The Hudson River Project

The Hudson River Project

Part two - Straight from the Streets of NYC


We first took up this story back in May, earlier this year, when Explorer James Bowthorp was planning his trip up the Hudson River (44.1067° N ~ 73.9358° W), high in the Adirondack Mountains, where he would undertake a 300-mile mid-winter descent through snow and ice for two months (25 October – 25 December 2015). The boat’s solo British helmsman is now getting closer to the finish line.


James has endured whitewater rapids and international shipping lanes, before he arrives back in the city into which the river feeds: New York. On his wrist, a vital piece of equipment: his Tudor North Flag watch that has guided him through this arduous adventure.

You may remember the process; build a boat from New York City’s waste, carry it to Lake Tear of the Clouds, the source of the Hudson River, high in the Adirondack Mountains.

With over half the world’s population living in cities, it’s easy to forget that without the Thames there would be no London; no Paris without the Seine; New York would not exist without the Hudson. The Hudson River Project aims to re-forge links between the city and the natural environment from which it sprang and re-frame how we perceive sustainability.


So, what would you expect from a man that is away from his home comforts to pack into the backpack, when heading out into the wild? “I like to pack what I think I need and then take some things away. Its good to not have too much stuff, especially as we are surrounded by it on a daily basis. Electronics need chargers, your clothes can be washed and the “just in case” items just add weight. To answer your question though, safety is paramount and I pack things that will keep me warm, dry and fed. Boy Scout stuff” say’s James.


When asked about the crew on the trip, he say’s “it’s a pretty limited team, we are making a film about the whole process, but because the crew is small (4 max) everyone needs to wear different hats. This is a collaborative process, so we also need to get along as best we can in difficult conditions. If its very cold and its been raining for 6 hours you can’t give up and go home, you have to keep going… Everyone will be mucking in on everything from cooking to more technical aspects, but to compartmentalise – camera, sound, camera assist, production”.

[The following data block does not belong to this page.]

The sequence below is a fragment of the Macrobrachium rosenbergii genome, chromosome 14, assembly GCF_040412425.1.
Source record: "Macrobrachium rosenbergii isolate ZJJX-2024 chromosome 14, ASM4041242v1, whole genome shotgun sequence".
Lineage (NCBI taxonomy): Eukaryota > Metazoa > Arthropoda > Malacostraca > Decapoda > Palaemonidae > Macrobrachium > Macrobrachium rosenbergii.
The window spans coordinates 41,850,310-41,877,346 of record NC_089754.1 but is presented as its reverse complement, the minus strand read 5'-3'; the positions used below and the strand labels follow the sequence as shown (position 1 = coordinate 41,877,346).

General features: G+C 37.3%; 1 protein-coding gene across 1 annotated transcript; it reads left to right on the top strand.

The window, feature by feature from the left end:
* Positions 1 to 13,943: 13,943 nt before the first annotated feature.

James sporting the Tudor North Flag Watch

The sponsor of the trip, James’s North Flag Tudor Watch. Inspired by watches supplied to the 1952 British North Greenland Expedition, the North Flag is crafted to perform in the most extreme conditions known to man. A finely honed scientific instrument of unprecedented technical content, the North Flag watch is fitted with the brand’s first Manufacture movement, making it the modern adventurer’s tool watch companion.


The COSC certified chronometer movement with silicone balance spring, guarantees accurate timekeeping even in the mid-winter, icy conditions of the Hudson River. The watch is waterproof to 100 metres, dust resistant and shockproof, meaning that it will weather even the most treacherous of terrains. The white Super Luminova luminous dial can be seen in the dark, making it simple to read at a glance at any time of the day or night – ideal and necessary for an adventure of this nature. And, as proven by British North Greenland adventurers of old, the watch will be used as a traditional sun compass for navigational purposes making it a vital multi-purpose piece of equipment on the trip. tumblr_ny2tblXB1J1rtvfteo1_1280

Tudor’s long history of making technical, reliable, relevant tool watches will ensure that James stays on track and en route for the entirety of his adventure.


Tudor ‘North Flag’

James is expected to be returning from his epic journey on Christmas Eve.

Hudson River Project Runs from – 25 October – 25 December 2015

TUDOR North Flag (on bracelet) RRP £2,500 TUDOR North Flag (on leather) RRP £2,430

For more info visit




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